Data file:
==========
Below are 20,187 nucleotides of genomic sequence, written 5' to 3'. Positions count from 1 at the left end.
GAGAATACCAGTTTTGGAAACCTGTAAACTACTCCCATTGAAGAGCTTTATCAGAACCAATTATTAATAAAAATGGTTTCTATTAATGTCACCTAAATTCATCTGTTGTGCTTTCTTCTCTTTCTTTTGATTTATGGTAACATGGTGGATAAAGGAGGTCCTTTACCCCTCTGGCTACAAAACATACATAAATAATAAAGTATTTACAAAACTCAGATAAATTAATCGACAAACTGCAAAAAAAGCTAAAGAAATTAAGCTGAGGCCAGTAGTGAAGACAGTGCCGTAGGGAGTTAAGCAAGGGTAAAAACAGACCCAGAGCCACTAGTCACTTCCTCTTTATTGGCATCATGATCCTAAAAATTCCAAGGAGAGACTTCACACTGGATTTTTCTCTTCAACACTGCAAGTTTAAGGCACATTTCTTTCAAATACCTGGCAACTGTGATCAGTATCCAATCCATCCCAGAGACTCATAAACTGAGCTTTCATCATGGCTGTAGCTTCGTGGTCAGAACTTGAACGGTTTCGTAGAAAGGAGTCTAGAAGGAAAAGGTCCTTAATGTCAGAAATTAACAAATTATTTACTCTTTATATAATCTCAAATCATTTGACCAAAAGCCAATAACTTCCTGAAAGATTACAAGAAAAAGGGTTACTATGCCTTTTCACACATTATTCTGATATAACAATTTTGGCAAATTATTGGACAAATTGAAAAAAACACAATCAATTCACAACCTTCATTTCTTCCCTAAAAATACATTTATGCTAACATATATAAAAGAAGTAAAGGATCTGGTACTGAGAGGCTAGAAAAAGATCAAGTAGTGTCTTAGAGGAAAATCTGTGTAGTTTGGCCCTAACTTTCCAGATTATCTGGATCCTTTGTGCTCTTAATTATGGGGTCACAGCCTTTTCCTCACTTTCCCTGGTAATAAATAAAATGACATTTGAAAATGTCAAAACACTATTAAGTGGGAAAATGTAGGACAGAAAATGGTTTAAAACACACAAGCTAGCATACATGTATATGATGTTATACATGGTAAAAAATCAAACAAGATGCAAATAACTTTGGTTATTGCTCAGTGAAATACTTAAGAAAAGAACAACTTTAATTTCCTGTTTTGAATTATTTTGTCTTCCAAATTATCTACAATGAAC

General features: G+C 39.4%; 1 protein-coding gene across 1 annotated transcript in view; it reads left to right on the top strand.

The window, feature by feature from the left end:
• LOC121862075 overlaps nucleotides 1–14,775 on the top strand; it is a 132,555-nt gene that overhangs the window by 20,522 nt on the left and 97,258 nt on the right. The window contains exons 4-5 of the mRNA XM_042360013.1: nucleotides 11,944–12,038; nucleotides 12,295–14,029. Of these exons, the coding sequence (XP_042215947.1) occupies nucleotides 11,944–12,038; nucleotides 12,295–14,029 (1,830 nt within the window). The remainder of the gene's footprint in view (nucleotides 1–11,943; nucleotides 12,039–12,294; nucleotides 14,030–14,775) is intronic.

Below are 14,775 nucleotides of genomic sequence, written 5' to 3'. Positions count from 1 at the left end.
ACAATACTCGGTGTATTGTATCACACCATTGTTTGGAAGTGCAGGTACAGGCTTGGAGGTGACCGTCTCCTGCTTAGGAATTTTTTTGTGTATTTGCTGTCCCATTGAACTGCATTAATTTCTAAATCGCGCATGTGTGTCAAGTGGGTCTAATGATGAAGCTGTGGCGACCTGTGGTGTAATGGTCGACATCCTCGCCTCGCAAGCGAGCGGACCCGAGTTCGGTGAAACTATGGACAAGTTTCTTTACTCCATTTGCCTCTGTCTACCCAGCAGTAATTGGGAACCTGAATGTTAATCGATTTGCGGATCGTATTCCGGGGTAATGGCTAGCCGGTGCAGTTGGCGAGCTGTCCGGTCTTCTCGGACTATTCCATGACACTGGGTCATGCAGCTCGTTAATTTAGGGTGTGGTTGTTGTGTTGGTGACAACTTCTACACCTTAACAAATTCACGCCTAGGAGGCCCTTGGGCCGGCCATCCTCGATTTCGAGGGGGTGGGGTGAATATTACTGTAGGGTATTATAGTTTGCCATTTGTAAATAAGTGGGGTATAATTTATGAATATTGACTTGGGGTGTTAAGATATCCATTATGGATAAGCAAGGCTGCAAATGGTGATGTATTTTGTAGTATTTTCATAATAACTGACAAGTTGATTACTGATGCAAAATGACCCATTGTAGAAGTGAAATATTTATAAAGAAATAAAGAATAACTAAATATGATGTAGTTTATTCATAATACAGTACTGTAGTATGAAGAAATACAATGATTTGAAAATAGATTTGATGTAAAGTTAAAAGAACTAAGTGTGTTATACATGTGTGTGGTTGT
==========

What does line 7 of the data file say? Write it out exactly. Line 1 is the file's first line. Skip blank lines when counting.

ACAATACTCGGTGTATTGTATCACACCATTGTTTGGAAGTGCAGGTACAGGCTTGGAGGTGACCGTCTCCTGCTTAGGAATTTTTTTGTGTATTTGCTGTCCCATTGAACTGCATTAATTTCTAAATCGCGCATGTGTGTCAAGTGGGTCTAATGATGAAGCTGTGGCGACCTGTGGTGTAATGGTCGACATCCTCGCCTCGCAAGCGAGCGGACCCGAGTTCGGTGAAACTATGGACAAGTTTCTTTACTCCATTTGCCTCTGTCTACCCAGCAGTAATTGGGAACCTGAATGTTAATCGATTTGCGGATCGTATTCCGGGGTAATGGCTAGCCGGTGCAGTTGGCGAGCTGTCCGGTCTTCTCGGACTATTCCATGACACTGGGTCATGCAGCTCGTTAATTTAGGGTGTGGTTGTTGTGTTGGTGACAACTTCTACACCTTAACAAATTCACGCCTAGGAGGCCCTTGGGCCGGCCATCCTCGATTTCGAGGGGGTGGGGTGAATATTACTGTAGGGTATTATAGTTTGCCATTTGTAAATAAGTGGGGTATAATTTATGAATATTGACTTGGGGTGTTAAGATATCCATTATGGATAAGCAAGGCTGCAAATGGTGATGTATTTTGTAGTATTTTCATAATAACTGACAAGTTGATTACTGATGCAAAATGACCCATTGTAGAAGTGAAATATTTATAAAGAAATAAAGAATAACTAAATATGATGTAGTTTATTCATAATACAGTACTGTAGTATGAAGAAATACAATGATTTGAAAATAGATTTGATGTAAAGTTAAAAGAACTAAGTGTGTTATACATGTGTGTGGTTGT